Are exams getting easier? Well the universities and employers have been complaining for years about the skills disappearing from the workforce and how they are now having to set up remedial classes in English, Maths etc to compensate for what is no longer being correctly taught (if taught at all) in schools so judging by the evidence provided by those who have to deal with the product of the education system and simply have absolutely nothing to gain by pretending that standards are falling when they arent yes, they are.
    Offline

    14
    ReputationRep:
    (Original post by an Siarach)
    Are exams getting easier? Well the universities and employers have been complaining for years about the skills disappearing from the workforce and how they are now having to set up remedial classes in English, Maths etc to compensate for what is no longer being correctly taught (if taught at all) in schools so judging by the evidence provided by those who have to deal with the product of the education system and simply have absolutely nothing to gain by pretending that standards are falling when they arent yes, they are.
    I don't think that universities have been complaining about skills disappearing from the workforce, somehow. I personally think it is more to do with expectation than standards - more people are receiving a higher level of education now than ever before - this raises the level of expectation and hence it appears that standards are slipping. However, due to the larger number of people gaining more education we do need to raise grade boundaries so that they keep their effectiveness.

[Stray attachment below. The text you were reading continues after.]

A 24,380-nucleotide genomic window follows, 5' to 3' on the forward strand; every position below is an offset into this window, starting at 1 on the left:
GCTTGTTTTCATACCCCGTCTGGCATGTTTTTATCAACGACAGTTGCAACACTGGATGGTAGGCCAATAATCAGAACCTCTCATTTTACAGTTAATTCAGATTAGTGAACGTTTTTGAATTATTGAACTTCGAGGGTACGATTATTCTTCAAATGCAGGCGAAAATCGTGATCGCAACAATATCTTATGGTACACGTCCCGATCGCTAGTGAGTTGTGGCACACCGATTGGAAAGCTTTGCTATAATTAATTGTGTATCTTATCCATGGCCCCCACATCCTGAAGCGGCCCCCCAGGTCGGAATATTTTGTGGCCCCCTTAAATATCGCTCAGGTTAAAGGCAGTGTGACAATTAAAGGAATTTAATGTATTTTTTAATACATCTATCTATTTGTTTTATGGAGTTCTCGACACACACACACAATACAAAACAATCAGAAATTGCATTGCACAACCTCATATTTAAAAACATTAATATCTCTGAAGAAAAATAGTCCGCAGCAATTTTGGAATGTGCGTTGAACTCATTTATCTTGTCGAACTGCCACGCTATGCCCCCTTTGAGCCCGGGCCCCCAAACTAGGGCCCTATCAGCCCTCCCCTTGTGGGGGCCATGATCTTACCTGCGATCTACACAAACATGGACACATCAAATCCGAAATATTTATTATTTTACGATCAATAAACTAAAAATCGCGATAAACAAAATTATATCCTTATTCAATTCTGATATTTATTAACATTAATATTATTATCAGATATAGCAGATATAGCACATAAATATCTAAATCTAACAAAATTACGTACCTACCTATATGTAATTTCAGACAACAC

Offline

    1
    ReputationRep:
    (Original post by Howard)
    That seems a bit daft.
    why?

    the same paper is taken by both native and non-native speakers so therefore it is fair...

    surely the person who is better at the language is the one who gets the higher score on the same paper?

    even if people did have the privilege of knowing the language by growing up with it - the fact that they are still better at it remains unchanged - therefore they should get the higher mark...
    Offline

    14
    ReputationRep:
    (Original post by riux)
    why?

    the same paper is taken by both native and non-native speakers so therefore it is fair...

    surely the person who is better at the language is the one who gets the higher score on the same paper?